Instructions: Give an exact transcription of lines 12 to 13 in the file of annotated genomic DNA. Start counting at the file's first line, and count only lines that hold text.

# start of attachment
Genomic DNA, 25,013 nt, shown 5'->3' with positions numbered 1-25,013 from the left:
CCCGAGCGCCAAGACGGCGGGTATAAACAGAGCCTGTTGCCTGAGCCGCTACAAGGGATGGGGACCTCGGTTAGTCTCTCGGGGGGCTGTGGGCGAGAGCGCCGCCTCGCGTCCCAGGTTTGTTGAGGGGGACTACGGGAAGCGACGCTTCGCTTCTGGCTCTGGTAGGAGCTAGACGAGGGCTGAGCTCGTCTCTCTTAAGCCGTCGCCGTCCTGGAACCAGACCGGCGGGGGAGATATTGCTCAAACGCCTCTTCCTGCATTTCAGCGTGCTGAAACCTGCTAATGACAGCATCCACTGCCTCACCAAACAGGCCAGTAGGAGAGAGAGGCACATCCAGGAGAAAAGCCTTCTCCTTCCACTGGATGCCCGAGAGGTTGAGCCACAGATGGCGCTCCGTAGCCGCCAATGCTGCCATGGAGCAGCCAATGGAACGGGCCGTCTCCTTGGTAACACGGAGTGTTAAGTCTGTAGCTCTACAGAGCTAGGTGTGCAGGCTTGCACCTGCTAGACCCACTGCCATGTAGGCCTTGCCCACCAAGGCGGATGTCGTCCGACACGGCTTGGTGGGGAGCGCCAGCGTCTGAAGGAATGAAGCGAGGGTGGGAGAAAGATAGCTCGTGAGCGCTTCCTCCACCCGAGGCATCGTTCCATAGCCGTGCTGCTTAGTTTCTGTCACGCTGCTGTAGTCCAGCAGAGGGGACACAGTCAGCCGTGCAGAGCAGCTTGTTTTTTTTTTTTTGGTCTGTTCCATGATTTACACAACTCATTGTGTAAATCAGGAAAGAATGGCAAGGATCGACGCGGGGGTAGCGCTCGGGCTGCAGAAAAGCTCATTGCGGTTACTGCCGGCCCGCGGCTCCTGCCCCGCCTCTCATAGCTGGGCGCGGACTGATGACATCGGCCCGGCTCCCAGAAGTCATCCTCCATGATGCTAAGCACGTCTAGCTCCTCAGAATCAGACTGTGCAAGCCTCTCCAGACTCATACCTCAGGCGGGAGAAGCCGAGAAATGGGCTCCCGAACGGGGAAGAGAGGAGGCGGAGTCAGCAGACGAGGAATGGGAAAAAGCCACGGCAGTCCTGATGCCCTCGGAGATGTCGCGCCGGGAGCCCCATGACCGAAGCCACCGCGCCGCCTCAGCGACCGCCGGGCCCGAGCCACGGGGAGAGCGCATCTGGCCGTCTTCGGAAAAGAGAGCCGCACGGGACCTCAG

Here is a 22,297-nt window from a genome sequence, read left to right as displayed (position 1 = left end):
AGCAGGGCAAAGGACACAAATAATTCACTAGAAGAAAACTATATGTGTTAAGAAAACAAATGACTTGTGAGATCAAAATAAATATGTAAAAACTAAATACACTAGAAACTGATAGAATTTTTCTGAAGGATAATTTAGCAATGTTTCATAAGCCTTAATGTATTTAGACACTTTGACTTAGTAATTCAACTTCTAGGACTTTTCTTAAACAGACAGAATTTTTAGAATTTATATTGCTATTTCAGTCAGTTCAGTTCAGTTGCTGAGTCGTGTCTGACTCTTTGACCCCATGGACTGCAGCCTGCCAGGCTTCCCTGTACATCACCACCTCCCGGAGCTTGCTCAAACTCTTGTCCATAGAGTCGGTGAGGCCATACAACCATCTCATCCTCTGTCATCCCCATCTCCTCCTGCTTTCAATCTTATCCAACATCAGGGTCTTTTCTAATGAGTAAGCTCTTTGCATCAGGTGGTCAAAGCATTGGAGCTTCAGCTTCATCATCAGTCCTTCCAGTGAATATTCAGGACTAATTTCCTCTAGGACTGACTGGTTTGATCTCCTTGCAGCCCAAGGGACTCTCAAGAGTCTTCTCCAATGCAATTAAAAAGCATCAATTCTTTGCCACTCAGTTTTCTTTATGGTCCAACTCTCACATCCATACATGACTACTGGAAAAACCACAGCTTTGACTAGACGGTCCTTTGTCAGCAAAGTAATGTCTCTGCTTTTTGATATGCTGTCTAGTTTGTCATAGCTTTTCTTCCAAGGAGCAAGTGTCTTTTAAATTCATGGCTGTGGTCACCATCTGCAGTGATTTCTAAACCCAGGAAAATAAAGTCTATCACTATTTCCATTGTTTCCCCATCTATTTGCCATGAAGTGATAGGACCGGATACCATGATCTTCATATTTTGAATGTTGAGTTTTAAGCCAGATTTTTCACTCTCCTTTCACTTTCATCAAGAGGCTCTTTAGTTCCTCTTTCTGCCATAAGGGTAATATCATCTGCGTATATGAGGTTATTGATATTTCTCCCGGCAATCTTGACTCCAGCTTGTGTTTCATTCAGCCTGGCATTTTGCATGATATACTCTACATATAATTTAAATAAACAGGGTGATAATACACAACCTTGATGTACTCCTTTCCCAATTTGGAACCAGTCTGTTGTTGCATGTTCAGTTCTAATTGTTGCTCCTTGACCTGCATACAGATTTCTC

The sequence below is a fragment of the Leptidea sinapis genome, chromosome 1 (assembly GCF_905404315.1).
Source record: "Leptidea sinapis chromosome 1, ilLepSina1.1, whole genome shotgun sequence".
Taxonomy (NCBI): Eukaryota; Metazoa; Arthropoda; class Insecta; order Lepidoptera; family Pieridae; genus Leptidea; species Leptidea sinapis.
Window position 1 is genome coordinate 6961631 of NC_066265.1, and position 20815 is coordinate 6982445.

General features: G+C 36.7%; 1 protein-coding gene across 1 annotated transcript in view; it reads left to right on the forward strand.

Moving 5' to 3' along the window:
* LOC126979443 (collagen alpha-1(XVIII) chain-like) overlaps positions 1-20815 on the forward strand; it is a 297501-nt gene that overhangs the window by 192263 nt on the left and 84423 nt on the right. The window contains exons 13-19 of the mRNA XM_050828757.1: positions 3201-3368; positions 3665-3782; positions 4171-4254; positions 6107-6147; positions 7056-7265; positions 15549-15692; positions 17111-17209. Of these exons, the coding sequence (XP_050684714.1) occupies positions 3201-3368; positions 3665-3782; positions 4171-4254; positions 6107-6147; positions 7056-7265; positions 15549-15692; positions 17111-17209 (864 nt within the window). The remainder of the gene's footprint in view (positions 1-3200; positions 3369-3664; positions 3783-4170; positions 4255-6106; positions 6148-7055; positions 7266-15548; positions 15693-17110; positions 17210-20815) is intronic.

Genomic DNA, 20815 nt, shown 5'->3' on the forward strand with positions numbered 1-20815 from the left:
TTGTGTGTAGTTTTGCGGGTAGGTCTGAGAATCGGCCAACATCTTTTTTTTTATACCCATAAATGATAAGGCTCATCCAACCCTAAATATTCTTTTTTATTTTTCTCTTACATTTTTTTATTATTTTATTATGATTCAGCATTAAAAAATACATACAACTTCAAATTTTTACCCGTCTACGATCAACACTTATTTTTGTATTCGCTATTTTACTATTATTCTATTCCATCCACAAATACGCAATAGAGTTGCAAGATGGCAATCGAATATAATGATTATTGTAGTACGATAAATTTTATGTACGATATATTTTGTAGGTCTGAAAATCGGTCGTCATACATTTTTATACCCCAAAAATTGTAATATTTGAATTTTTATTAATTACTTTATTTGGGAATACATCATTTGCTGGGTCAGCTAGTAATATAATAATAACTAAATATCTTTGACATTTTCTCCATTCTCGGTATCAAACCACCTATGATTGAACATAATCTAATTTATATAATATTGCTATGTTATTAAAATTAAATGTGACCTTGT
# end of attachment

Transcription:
Genomic DNA, 20815 nt, shown 5'->3' on the forward strand with positions numbered 1-20815 from the left:
TTGTGTGTAGTTTTGCGGGTAGGTCTGAGAATCGGCCAACATCTTTTTTTTTATACCCATAAATGATAAGGCTCATCCAACCCTAAATATTCTTTTTTATTTTTCTCTTACATTTTTTTATTATTTTATTATGATTCAGCATTAAAAAATACATACAACTTCAAATTTTTACCCGTCTACGATCAACACTTATTTTTGTATTCGCTATTTTACTATTATTCTATTCCATCCACAAATACGCAATAGAGTTGCAAGATGGCAATCGAATATAATGATTATTGTAGTACGATAAATTTTATGTACGATATATTTTGTAGGTCTGAAAATCGGTCGTCATACATTTTTATACCCCAAAAATTGTAATATTTGAATTTTTATTAATTACTTTATTTGGGAATACATCATTTGCTGGGTCAGCTAGTAATATAATAATAACTAAATATCTTTGACATTTTCTCCATTCTCGGTATCAAACCACCTATGATTGAACATAATCTAATTTATATAATATTGCTATGTTATTAAAATTAAATGTGACCTTGT